In total, 38 NW and 36 OW women completed the study to pregnancy week 36, whereas 30 NW and 27 OW mother–infant pairs completed the study to 6 mo postpartum. Both groups had comparable iron status, hemoglobin, and serum hepcidin throughout pregnancy. Compared with the NW, the OW pregnant women had 1) 43% lower fractional iron absorption (FIA) in the third trimester (P = 0.033) with median [IQR] FIA of 23.9% [11.4%–35.7%] and 13.5% [10.8%–19.5%], respectively; and 2) 17% lower maternal–fetal iron transfermore »
Compared with NW, OW pregnant women failed to upregulate iron absorption in late pregnancy, transferred less iron to their fetus, and their infants had lower BIS. These impairments were associated with inflammation independently of serum hepcidin.
This trial was registered at clinicaltrials.gov as NCT02747316.
Background The physical and emotional well-being of women is critical for healthy pregnancy and birth outcomes. The Two Happy Hearts intervention is a personalized mind-body program coached by community health workers that includes monitoring and reflecting on personal health, as well as practicing stress management strategies such as mindful breathing and movement. Objective The aims of this study are to (1) test the daily use of a wearable device to objectively measure physical and emotional well-being along with subjective assessments during pregnancy, and (2) explore the user’s engagement with the Two Happy Hearts intervention prototype, as well as understand their experiences with various intervention components. Methods A case study with a mixed design was used. We recruited a 29-year-old woman at 33 weeks of gestation with a singleton pregnancy. She had no medical complications or physical restrictions, and she was enrolled in the Medi-Cal public health insurance plan. The participant engaged in the Two Happy Hearts intervention prototype from her third trimester until delivery. The Oura smart ring was used to continuously monitor objective physical and emotional states, such as resting heart rate, resting heart rate variability, sleep, and physical activity. In addition, the participant self-reported her physical and emotionalmore »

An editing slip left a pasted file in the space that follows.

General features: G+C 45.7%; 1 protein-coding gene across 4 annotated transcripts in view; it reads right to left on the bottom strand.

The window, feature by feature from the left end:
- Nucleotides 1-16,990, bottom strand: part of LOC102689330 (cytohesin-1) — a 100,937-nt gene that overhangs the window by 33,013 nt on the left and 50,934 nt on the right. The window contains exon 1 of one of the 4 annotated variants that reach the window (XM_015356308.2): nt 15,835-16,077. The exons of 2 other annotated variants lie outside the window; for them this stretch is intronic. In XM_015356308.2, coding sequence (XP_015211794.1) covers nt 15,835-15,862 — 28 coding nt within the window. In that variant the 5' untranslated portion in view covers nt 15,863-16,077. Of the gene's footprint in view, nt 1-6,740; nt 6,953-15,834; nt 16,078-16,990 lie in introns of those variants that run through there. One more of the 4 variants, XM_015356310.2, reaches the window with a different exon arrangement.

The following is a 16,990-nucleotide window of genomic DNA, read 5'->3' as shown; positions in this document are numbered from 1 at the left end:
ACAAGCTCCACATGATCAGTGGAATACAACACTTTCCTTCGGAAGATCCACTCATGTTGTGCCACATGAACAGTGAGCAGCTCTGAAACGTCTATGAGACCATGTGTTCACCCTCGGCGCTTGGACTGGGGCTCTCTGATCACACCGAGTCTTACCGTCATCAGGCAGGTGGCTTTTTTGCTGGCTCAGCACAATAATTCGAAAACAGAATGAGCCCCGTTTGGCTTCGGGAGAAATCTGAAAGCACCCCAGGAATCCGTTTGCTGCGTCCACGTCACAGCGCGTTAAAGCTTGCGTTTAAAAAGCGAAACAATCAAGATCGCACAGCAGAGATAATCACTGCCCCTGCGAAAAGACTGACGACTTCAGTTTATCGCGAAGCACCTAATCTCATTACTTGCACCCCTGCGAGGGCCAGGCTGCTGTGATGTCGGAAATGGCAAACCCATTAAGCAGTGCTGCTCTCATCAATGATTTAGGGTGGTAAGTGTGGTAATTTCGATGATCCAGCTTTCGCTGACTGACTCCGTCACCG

A Micro-Level Analysis of Physiological Responses to COVID-19: Continuous Monitoring of Pregnant Women in CaliforniaContinuous monitoring of perinatal women in a descriptive case study allowed us the opportunity to examine the time during which the COVID-19 infection led to physiological changes in two low-income pregnant women. An important component of this study was the use of a wearable sensor device, the Oura ring, to monitor and record vital physiological parameters during sleep. Two women in their second and third trimesters, respectively, were selected based on a positive COVID-19 diagnosis. Both women were tested using the polymerase chain reaction method to confirm the presence of the virus during which time we were able to collect these physiological data. In both cases, we observed 3–6 days of peak physiological changes in resting heart rate (HR), heart rate variability (HRV), and respiratory rate (RR), as well as sleep surrounding the onset of COVID-19 symptoms. The pregnant woman in her third trimester showed a significant increase in resting HR ( p = 0.006) and RR ( p = 0.048), and a significant decrease in HRV ( p = 0.027) and deep sleep duration ( p = 0.029). She reported experiencing moderate COVID-19 symptoms and did not require hospitalization. At 38 weeks of gestation, she had a normal deliverymore »